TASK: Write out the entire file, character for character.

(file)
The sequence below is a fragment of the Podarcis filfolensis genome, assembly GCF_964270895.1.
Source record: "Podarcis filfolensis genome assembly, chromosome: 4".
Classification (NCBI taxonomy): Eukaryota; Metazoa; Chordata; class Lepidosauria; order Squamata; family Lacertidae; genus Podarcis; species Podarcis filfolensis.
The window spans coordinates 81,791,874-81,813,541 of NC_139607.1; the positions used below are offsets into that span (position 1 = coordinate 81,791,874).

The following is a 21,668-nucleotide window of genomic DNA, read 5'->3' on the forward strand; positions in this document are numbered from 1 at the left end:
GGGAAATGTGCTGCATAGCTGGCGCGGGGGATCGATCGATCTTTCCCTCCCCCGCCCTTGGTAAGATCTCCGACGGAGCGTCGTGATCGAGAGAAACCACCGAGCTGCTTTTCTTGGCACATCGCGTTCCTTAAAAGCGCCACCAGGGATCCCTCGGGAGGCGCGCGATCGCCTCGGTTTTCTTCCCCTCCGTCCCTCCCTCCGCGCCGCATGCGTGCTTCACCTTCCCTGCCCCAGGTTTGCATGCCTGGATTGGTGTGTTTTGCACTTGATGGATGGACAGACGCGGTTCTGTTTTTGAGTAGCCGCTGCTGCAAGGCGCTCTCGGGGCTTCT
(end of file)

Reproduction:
The sequence below is a fragment of the Podarcis filfolensis genome, assembly GCF_964270895.1.
Source record: "Podarcis filfolensis genome assembly, chromosome: 4".
Classification (NCBI taxonomy): Eukaryota; Metazoa; Chordata; class Lepidosauria; order Squamata; family Lacertidae; genus Podarcis; species Podarcis filfolensis.
The window spans coordinates 81,791,874-81,813,541 of NC_139607.1; the positions used below are offsets into that span (position 1 = coordinate 81,791,874).

The following is a 21,668-nucleotide window of genomic DNA, read 5'->3' on the forward strand; positions in this document are numbered from 1 at the left end:
GGGAAATGTGCTGCATAGCTGGCGCGGGGGATCGATCGATCTTTCCCTCCCCCGCCCTTGGTAAGATCTCCGACGGAGCGTCGTGATCGAGAGAAACCACCGAGCTGCTTTTCTTGGCACATCGCGTTCCTTAAAAGCGCCACCAGGGATCCCTCGGGAGGCGCGCGATCGCCTCGGTTTTCTTCCCCTCCGTCCCTCCCTCCGCGCCGCATGCGTGCTTCACCTTCCCTGCCCCAGGTTTGCATGCCTGGATTGGTGTGTTTTGCACTTGATGGATGGACAGACGCGGTTCTGTTTTTGAGTAGCCGCTGCTGCAAGGCGCTCTCGGGGCTTCT